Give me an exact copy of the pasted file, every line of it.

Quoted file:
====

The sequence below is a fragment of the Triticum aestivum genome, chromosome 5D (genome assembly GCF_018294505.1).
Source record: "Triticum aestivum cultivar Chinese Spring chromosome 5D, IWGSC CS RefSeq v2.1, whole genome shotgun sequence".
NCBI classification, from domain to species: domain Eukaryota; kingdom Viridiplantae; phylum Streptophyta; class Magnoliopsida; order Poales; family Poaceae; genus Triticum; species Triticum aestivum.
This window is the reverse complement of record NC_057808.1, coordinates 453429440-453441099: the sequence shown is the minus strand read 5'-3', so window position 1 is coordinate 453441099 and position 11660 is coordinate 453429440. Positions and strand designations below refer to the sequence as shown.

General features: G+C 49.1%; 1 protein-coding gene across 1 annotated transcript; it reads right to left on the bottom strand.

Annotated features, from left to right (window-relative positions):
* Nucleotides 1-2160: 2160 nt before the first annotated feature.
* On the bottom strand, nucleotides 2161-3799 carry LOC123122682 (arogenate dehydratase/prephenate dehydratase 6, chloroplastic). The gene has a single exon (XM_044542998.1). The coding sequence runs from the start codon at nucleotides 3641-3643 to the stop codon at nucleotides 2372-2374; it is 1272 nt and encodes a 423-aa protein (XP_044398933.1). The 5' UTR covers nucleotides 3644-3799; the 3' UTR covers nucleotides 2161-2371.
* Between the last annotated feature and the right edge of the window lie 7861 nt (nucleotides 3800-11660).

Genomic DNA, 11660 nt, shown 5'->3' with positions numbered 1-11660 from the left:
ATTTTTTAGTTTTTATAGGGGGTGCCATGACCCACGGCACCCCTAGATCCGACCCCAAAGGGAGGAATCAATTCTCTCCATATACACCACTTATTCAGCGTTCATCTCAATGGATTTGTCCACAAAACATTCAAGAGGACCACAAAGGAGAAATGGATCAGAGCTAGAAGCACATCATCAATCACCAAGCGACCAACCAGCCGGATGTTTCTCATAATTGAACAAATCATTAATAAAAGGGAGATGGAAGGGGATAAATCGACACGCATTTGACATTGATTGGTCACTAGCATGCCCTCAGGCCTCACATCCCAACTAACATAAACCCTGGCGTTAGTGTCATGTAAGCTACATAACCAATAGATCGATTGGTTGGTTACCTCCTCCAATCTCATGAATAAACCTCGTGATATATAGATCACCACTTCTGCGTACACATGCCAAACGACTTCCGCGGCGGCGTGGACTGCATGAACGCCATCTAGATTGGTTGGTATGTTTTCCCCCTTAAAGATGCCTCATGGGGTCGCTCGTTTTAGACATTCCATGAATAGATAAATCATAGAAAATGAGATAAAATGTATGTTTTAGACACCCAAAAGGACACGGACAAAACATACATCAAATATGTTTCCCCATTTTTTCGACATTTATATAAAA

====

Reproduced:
The sequence below is a fragment of the Triticum aestivum genome, chromosome 5D (genome assembly GCF_018294505.1).
Source record: "Triticum aestivum cultivar Chinese Spring chromosome 5D, IWGSC CS RefSeq v2.1, whole genome shotgun sequence".
NCBI classification, from domain to species: domain Eukaryota; kingdom Viridiplantae; phylum Streptophyta; class Magnoliopsida; order Poales; family Poaceae; genus Triticum; species Triticum aestivum.
This window is the reverse complement of record NC_057808.1, coordinates 453429440-453441099: the sequence shown is the minus strand read 5'-3', so window position 1 is coordinate 453441099 and position 11660 is coordinate 453429440. Positions and strand designations below refer to the sequence as shown.

General features: G+C 49.1%; 1 protein-coding gene across 1 annotated transcript; it reads right to left on the bottom strand.

Annotated features, from left to right (window-relative positions):
* Nucleotides 1-2160: 2160 nt before the first annotated feature.
* On the bottom strand, nucleotides 2161-3799 carry LOC123122682 (arogenate dehydratase/prephenate dehydratase 6, chloroplastic). The gene has a single exon (XM_044542998.1). The coding sequence runs from the start codon at nucleotides 3641-3643 to the stop codon at nucleotides 2372-2374; it is 1272 nt and encodes a 423-aa protein (XP_044398933.1). The 5' UTR covers nucleotides 3644-3799; the 3' UTR covers nucleotides 2161-2371.
* Between the last annotated feature and the right edge of the window lie 7861 nt (nucleotides 3800-11660).

Genomic DNA, 11660 nt, shown 5'->3' with positions numbered 1-11660 from the left:
ATTTTTTAGTTTTTATAGGGGGTGCCATGACCCACGGCACCCCTAGATCCGACCCCAAAGGGAGGAATCAATTCTCTCCATATACACCACTTATTCAGCGTTCATCTCAATGGATTTGTCCACAAAACATTCAAGAGGACCACAAAGGAGAAATGGATCAGAGCTAGAAGCACATCATCAATCACCAAGCGACCAACCAGCCGGATGTTTCTCATAATTGAACAAATCATTAATAAAAGGGAGATGGAAGGGGATAAATCGACACGCATTTGACATTGATTGGTCACTAGCATGCCCTCAGGCCTCACATCCCAACTAACATAAACCCTGGCGTTAGTGTCATGTAAGCTACATAACCAATAGATCGATTGGTTGGTTACCTCCTCCAATCTCATGAATAAACCTCGTGATATATAGATCACCACTTCTGCGTACACATGCCAAACGACTTCCGCGGCGGCGTGGACTGCATGAACGCCATCTAGATTGGTTGGTATGTTTTCCCCCTTAAAGATGCCTCATGGGGTCGCTCGTTTTAGACATTCCATGAATAGATAAATCATAGAAAATGAGATAAAATGTATGTTTTAGACACCCAAAAGGACACGGACAAAACATACATCAAATATGTTTCCCCATTTTTTCGACATTTATATAAAA